Eamon Gilmore rejects Sinn Fein's 'left alliance' appeal
Mr Gilmore – in common with the Sinn Fein leader – did not rule out any future coalition options. But he was scathing in his response to Sinn Fein's proposal.
"I think Sinn Fein has a long way to go before anybody can consider them part of a government.
"Their economic policies, if you can call them policies at all, are a bit of a fairytale.
"And I think there are some legacy issues that Sinn Fein have to address, such as what happened to Jean McConville and to the disappeared," the Labour leader said.
The Sinn Fein president, newly re-elected to the party leadership he has held continuously since 1983, avoided ruling out any coalition options after the next election which is expected in 2016.
He made his appeal for unity among all left-wing parties during his Ard Fheis speech on Saturday night.
While Mr Adams delivered scathing criticisms of Labour along with Fine Gael in government, party officials insisted that they still include Labour in their left unity call.
"The conservatives, the right-wingers, consistently unite around their issues. Those of us who have a different vision – a progressive, rights-based vision, must do the same," the Sinn Finn leader told delegates.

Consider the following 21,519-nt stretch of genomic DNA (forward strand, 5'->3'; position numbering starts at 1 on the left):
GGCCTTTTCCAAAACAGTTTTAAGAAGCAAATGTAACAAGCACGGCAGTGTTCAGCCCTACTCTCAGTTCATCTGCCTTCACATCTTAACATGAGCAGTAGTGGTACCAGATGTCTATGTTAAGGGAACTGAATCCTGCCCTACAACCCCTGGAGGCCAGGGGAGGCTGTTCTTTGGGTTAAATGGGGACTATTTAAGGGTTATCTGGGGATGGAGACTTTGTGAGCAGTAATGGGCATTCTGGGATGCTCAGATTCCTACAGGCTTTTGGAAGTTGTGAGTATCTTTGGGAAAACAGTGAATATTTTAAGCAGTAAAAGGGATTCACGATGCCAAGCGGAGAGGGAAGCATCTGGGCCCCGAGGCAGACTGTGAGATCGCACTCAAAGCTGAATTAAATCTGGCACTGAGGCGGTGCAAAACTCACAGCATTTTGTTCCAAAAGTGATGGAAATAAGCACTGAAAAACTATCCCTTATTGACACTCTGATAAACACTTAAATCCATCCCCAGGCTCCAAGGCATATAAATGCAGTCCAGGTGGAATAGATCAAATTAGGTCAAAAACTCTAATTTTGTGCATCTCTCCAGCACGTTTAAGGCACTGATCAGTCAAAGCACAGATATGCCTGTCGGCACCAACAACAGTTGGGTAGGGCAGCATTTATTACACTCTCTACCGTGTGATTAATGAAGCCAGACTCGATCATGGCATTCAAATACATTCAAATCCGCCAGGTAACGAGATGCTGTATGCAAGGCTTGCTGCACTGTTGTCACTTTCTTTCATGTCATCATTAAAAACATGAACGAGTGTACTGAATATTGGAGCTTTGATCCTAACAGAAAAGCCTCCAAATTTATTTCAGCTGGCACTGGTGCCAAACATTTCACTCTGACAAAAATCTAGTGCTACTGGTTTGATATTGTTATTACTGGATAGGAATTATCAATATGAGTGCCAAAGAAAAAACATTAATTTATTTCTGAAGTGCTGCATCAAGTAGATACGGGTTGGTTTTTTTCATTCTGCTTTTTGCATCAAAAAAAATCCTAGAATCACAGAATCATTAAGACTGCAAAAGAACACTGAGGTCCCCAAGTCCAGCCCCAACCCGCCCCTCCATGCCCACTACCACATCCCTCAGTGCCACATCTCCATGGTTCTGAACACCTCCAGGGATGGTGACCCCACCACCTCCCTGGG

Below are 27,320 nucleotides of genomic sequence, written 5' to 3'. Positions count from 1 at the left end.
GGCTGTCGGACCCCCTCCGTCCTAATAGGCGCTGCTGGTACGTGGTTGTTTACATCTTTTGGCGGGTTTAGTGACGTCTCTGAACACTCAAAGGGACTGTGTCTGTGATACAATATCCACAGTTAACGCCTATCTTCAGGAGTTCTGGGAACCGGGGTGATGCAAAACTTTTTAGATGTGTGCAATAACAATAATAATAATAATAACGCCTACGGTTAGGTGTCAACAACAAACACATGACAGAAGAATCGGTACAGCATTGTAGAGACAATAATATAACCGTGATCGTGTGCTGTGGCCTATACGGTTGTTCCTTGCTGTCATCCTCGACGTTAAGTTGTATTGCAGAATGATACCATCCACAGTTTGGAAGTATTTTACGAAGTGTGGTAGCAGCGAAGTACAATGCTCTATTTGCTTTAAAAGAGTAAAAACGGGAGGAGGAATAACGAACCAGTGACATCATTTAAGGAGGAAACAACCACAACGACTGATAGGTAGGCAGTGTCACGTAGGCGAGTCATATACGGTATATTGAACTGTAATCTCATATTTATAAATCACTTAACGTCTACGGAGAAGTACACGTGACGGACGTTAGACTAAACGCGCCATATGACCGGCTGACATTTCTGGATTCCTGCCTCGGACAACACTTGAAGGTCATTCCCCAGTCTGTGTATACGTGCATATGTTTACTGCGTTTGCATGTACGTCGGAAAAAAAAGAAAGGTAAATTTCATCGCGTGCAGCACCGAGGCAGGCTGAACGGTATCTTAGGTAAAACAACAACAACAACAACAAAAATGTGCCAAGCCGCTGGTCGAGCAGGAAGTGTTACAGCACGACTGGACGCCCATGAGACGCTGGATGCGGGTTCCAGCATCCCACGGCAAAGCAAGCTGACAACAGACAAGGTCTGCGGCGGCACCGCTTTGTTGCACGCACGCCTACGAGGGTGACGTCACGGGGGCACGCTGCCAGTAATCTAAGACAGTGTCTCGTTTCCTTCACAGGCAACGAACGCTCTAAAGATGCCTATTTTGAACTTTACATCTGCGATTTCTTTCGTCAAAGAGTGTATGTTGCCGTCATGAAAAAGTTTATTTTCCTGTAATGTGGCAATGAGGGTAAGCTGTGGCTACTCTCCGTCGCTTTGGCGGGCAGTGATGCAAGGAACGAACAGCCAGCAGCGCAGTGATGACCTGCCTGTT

Mr Adams yesterday said Ireland had moved beyond the long-standing 'two-and-a-half party system' with Labour alternately supporting Fine Gael and Fianna Fail in government.
He argued that Fianna Fail would not return to the central place it had held and his party would continue to grow.
But in various interviews following his party's two-day Ard Fheis in Wexford, he insisted that Sinn Fein was not interested in going into a coalition government merely for the sake of being in power.
Mr Adams repeated his assertion that his party would not make elections promises it cannot keep – and would keep any promises it made.
He again criticised Labour for making promises in the February 2011 General Election campaign which the party knew it could not keep.
Speaking on RTE's 'The Week In Politics' programme, Mr Adams avoided a direct question about controversial comments that RUC officers, Chief Superintendent Harry Breen and Superintendent Bob Buchanan, had been "laissez faire" about their own security.
But, under pressure, he conceded that his choice of words was "unfortunate".